(b) is poly(oxyethylene)(30)2-hexyldecanoate

(c) is poly(oxyethylene)(20) oleyl ether, and

(d) is hydrogenated castor oil poly(oxyethylene)(50) adduct

DETAILED DESCRIPTION OF THE INVENTION

Reference will now be made to the structure of the polyglycerol compounds according to the present invention. The inventive compounds expressed by both the formulae (I) and (II) are those of higher saturated unsaturated alcohols having a straight or branched chain and carbon atoms 8-36 or higher saturated unsaturated fatty acids having a straight or branched chain and carbon atoms of 8-36 to which added are 7-120 moles of trimethylene oxide and/or tetrahydrofuran and glycidol in total, wherein polyglycerol compounds are at random polymerized with glycidol and trimethylene oxide and/or tetramethylene oxide. A Proportion of glycerol group and polymethylene oxide groups is 95:5-1:3.

In fomula (I), m1 and n1 are in a range of 3-60 and 4-60, respectively, but preference is given to m1 in a range of 4-30 and n1 in a range of 5-30. When both m1 and n1 exceed 60 in formula (I), any desired surfactant having an emulsifying or solubilizing effect is not obtained since there is then a drop of noninonic surface activity. It is noted that the degree of surface activity attained in a range of above 30 to below 60 is relatively low. When R1 in formula (I) is a straight-chain aliphatic aloohol, the resulting surfactant is preferably used as an emulsifier, and when R1 is a branched aliphatic alcohol, the resulting surfactant is preferably used as a solubilizer.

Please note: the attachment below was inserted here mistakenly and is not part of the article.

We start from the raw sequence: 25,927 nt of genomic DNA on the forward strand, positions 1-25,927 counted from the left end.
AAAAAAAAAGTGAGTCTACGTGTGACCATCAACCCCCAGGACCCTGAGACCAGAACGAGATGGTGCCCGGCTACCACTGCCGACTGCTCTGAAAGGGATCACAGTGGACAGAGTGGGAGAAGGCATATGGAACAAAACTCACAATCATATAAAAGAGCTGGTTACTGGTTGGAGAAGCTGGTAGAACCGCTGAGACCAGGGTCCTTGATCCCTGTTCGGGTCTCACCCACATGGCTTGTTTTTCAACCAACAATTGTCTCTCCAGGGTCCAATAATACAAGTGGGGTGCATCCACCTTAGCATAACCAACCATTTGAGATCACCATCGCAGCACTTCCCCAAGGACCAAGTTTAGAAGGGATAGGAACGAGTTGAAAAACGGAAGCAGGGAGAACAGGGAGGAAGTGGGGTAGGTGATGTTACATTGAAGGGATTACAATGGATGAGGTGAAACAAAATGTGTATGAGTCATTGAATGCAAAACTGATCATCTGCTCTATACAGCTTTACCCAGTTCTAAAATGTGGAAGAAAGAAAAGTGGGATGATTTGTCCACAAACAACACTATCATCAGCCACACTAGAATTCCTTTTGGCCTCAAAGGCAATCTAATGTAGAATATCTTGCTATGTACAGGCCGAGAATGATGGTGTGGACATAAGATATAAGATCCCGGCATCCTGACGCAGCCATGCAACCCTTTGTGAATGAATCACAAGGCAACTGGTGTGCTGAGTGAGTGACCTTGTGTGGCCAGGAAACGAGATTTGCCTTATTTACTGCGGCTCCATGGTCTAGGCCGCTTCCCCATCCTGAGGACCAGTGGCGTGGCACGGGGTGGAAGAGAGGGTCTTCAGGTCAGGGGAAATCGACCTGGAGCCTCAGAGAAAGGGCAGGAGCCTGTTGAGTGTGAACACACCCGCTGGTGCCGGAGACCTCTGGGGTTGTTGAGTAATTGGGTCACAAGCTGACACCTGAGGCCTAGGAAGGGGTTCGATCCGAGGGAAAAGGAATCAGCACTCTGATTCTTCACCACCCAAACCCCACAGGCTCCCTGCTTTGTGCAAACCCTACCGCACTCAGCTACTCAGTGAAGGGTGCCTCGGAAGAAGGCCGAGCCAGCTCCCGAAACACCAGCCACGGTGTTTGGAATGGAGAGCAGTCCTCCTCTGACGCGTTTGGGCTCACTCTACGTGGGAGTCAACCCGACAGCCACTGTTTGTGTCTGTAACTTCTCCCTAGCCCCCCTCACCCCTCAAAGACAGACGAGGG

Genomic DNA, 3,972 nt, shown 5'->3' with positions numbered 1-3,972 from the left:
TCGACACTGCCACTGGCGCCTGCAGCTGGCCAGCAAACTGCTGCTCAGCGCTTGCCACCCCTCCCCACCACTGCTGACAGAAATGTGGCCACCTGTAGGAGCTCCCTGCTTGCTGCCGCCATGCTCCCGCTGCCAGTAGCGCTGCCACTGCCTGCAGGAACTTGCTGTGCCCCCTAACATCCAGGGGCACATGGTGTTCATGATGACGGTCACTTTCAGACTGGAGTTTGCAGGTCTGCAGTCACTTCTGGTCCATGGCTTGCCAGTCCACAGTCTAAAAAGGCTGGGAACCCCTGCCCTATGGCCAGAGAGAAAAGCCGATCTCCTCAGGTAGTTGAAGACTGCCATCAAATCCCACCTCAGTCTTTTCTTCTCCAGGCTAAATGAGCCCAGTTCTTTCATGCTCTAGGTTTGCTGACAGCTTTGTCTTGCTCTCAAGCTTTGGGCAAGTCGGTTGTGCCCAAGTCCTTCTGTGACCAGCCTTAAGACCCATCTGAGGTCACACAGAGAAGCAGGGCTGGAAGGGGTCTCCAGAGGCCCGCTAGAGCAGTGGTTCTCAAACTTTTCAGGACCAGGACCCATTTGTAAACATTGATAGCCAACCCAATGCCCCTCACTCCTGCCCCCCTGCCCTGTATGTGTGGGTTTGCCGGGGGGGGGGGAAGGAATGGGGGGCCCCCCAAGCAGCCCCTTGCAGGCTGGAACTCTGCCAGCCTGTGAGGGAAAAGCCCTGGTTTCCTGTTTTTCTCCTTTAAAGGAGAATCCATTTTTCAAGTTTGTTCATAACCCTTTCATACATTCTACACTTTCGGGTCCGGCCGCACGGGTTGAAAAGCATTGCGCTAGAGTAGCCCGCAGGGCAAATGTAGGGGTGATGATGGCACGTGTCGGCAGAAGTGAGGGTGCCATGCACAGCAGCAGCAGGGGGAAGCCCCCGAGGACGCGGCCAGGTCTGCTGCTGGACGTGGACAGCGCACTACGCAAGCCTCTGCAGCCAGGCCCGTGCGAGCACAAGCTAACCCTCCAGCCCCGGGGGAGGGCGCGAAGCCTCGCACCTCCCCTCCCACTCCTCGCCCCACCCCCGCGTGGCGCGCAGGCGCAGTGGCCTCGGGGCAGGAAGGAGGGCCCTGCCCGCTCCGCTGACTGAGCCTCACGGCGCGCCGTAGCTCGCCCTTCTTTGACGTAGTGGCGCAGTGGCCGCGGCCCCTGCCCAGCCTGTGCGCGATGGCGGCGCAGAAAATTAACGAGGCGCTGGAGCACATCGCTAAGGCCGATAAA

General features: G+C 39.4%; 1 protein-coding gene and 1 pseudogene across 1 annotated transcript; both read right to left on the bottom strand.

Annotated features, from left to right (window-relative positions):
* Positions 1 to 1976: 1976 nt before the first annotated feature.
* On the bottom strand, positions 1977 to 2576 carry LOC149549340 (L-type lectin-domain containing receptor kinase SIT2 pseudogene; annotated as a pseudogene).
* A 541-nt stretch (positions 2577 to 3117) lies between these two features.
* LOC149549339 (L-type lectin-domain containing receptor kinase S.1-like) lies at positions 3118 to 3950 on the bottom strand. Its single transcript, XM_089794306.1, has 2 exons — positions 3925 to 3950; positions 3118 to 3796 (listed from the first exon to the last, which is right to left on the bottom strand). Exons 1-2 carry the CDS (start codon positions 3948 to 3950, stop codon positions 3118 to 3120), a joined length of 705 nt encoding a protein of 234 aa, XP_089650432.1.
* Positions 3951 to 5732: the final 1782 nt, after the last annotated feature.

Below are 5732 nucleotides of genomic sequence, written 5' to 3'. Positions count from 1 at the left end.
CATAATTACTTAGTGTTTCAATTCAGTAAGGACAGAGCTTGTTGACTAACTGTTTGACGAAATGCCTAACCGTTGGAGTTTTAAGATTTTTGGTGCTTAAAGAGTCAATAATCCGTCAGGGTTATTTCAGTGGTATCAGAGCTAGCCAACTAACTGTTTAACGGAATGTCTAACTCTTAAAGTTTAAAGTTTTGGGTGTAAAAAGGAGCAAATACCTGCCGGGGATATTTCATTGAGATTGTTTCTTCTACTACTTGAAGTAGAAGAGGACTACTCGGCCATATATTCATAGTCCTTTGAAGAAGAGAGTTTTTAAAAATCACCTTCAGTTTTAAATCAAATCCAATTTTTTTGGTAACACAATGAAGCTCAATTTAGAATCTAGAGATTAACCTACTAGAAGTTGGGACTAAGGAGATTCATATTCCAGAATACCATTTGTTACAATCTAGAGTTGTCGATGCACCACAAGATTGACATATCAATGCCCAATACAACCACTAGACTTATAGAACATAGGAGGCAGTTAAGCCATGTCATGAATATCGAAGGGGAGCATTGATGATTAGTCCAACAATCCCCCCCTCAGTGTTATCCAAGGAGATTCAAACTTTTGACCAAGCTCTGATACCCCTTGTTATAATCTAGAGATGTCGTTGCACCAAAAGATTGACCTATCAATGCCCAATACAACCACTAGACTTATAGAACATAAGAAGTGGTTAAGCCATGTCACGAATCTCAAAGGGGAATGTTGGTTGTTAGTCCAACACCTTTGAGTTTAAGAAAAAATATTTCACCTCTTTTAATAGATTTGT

In formula (II), m2 and n2 are in a range of 3-60 and 4-60, respectively, but preference is also given to m2 of 4-30 and n2 5-30. As explained with reference to formula (I), there is a lowering of surface activity, when both m2 and n2 exceed 60. As a result, any desired surfactant having the contemplated emulsifying and solubilizing effects is not obtained at all.

It is understood that m1 /n1 and m2 /n2 shall not exceed 3 in both formulae (I) and (II) from a viewpoint of surface activity.

The straight-chain or branched, higher saturated or unsaturated aliphatic alcohols used for the the polyglycerol ether type compounds expressed by formula (I) may include higher alcohols having carbon atoms 8-36 such as, for instance, decyl alcohol, lauryl alcohol, myristyl alcohol, cetyl alcohol, stearyl alcohol, arachidic alcohol, behenyl alcohol, myricyl alcohol, oleyl alcohol, 5,7,7-trimethyl2-(1',3',3'-trimethyl butyl)octanol, 2-ethylhexyl alcohol, 2-hexyldecyl alcohol, 2-heptylundecyl alcohol and 2-octyl dodecyl alcohol.